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Greg Prince and Jason Fry
Faith and Fear in Flushing made its debut on Feb. 16, 2005, the brainchild of two longtime friends and lifelong Met fans.

Greg Prince discovered the Mets when he was 6, during the magical summer of 1969. He is a Long Island-based writer, editor and communications consultant. Contact him here.

Jason Fry is a Brooklyn writer whose first memories include his mom leaping up and down cheering for Rusty Staub. Check out his other writing here.

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Believe the Misprint

9-3 wasn't nearly enough. Not when it's the Rockies playing in our own personal dungeon. Thinking that my memory was just possibly faulty in grumbling that we had a 3-54 record all-time at Coors Field, I hopped on over to Retrosheet to figure out our real record. Which, by my calculations (meet my version of sabermetrics, a.k.a. “addition”) is now 23-27, with '93 and '94 being played at Mile High. (Where my ace math skills suggest we were 4-8.) My calculations unfortunately including the error-inducing variable of myself, I flipped over to the Mets' press notes for tonight's game to double-check. The notes announced blandly that the Rockies lead the all-time series in Colorado by (drumroll) 93-31.

Something tells me that's not right either — but emotionally it feels about right, doesn't it?

Why do I hate this park so much? Part of it is that it makes a mockery of the game, where fastballs can't be gripped properly, breaking stuff doesn't break, and balls have to be stored under conditions that remind you of one of those expensive, pointless experiments conducted on the space shuttle. Part of it is the stupid Mountain Time starts, which are late enough to annoy and confound and make you feel guilty for going to bed, but not late enough so you either psych yourself up for a week of baseball games that end at 1:30 a.m. or decide screw it, your fan credentials won't be stripped for missing one. Part of it is the all-too-obvious gap between how a visiting team needs to approach Arena Baseball and how we seem to approach it: getting less selective at the plate and positioning our outfielders too deep. (As Victor Zambrano became the 10,000th pitcher to discover in his one, um, rocky inning, it's not homers and doubles that imperil you here so much as the deadly tick-tock of singles landing in no-man's land.) And then there's the weirdness that always seems to accompany a trip to Colorado: It figures this would be the park where Danny Graves (“has not allowed a run in four of his last six appearances,” the press notes offered with that Ac-centuate the Positive air of an aunt cajoling you into a doomed blind date) doesn't give up a run.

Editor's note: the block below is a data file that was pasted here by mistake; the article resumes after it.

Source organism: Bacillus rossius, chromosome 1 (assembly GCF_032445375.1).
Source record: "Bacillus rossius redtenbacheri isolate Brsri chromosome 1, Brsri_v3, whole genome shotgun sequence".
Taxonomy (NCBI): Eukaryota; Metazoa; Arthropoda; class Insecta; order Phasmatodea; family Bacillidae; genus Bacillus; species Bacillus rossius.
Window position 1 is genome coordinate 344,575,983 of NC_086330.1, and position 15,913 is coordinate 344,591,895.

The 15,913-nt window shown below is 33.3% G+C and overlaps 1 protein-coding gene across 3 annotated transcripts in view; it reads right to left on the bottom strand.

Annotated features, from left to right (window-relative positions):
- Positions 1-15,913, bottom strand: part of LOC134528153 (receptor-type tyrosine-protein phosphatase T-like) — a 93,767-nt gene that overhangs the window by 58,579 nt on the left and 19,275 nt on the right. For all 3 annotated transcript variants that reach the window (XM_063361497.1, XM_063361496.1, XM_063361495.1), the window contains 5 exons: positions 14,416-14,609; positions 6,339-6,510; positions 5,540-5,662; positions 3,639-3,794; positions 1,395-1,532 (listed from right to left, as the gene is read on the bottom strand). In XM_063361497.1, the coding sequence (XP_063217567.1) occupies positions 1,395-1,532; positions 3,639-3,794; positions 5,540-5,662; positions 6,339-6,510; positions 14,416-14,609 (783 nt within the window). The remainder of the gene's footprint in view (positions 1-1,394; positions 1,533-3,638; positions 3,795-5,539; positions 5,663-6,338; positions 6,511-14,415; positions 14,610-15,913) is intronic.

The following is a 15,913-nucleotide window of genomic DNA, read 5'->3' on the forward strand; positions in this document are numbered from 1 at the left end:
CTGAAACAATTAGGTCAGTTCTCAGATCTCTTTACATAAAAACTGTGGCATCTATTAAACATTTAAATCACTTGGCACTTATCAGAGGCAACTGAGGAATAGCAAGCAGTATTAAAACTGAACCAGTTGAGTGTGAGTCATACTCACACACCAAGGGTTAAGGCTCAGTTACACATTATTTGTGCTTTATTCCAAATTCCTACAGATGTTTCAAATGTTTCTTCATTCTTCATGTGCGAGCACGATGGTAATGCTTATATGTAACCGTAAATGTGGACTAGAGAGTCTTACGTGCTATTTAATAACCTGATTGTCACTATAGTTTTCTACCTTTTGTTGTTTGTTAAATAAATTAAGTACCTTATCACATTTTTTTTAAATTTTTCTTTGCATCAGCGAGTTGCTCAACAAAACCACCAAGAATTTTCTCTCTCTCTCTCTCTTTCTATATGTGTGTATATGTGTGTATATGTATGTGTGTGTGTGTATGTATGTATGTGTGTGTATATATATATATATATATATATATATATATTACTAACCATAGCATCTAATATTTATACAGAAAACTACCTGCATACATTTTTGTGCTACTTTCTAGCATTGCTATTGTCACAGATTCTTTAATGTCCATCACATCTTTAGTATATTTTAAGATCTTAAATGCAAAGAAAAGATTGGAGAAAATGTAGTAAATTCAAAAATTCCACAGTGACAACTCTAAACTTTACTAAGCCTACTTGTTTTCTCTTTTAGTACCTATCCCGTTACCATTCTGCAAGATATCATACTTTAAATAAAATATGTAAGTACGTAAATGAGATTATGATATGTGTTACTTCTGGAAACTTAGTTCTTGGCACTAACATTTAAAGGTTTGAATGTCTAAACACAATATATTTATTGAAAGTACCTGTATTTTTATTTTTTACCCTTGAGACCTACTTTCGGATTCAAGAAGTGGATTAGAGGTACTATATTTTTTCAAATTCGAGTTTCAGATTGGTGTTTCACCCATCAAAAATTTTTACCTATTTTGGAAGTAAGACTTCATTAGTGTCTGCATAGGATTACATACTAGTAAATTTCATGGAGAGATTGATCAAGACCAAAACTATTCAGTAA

So however you quantify all this bad karma, good for Victor's run support and a bunch of nifty strikeout pitches, good for Eric Byrnes somehow not spearing Wright's liner, good for Marlon Anderson and good for Ramon Castro too, good for Willie for giving a shell-shocked Mike Cameron a much-needed day off. And good riddance to Coors Field. Which is good.

And while we're ac-centuating the positives in this glass-half-empty glass-half-full glass-half… who-the-hell-knows semi-pennant race, we might have missed the opportunity to make up ground in the last two days, but the division waited around for us anyway. Forget the Braves — those unis march away from us no matter what collection of Richmonds and retreads put 'em on. Talking wild card, we just leapt over the Phillies again, we're tied with the Cubs, the Nationals are three games ahead but hurtling earthward, and between us and the Nats stand the Astros. Who now await us. Coors Field can make you feel like you've lost 93 games instead of 27 or two in a row, but we've survived and we're headed for Houston. Which has more than a whiff of Arena Baseball about it too (damn that stupid train), but at least it also has air.

In fact, by all indications Pedro is already there. Which means one less game he had to spend in the cursed environs of Coors Field. That's gotta be a good thing, right?

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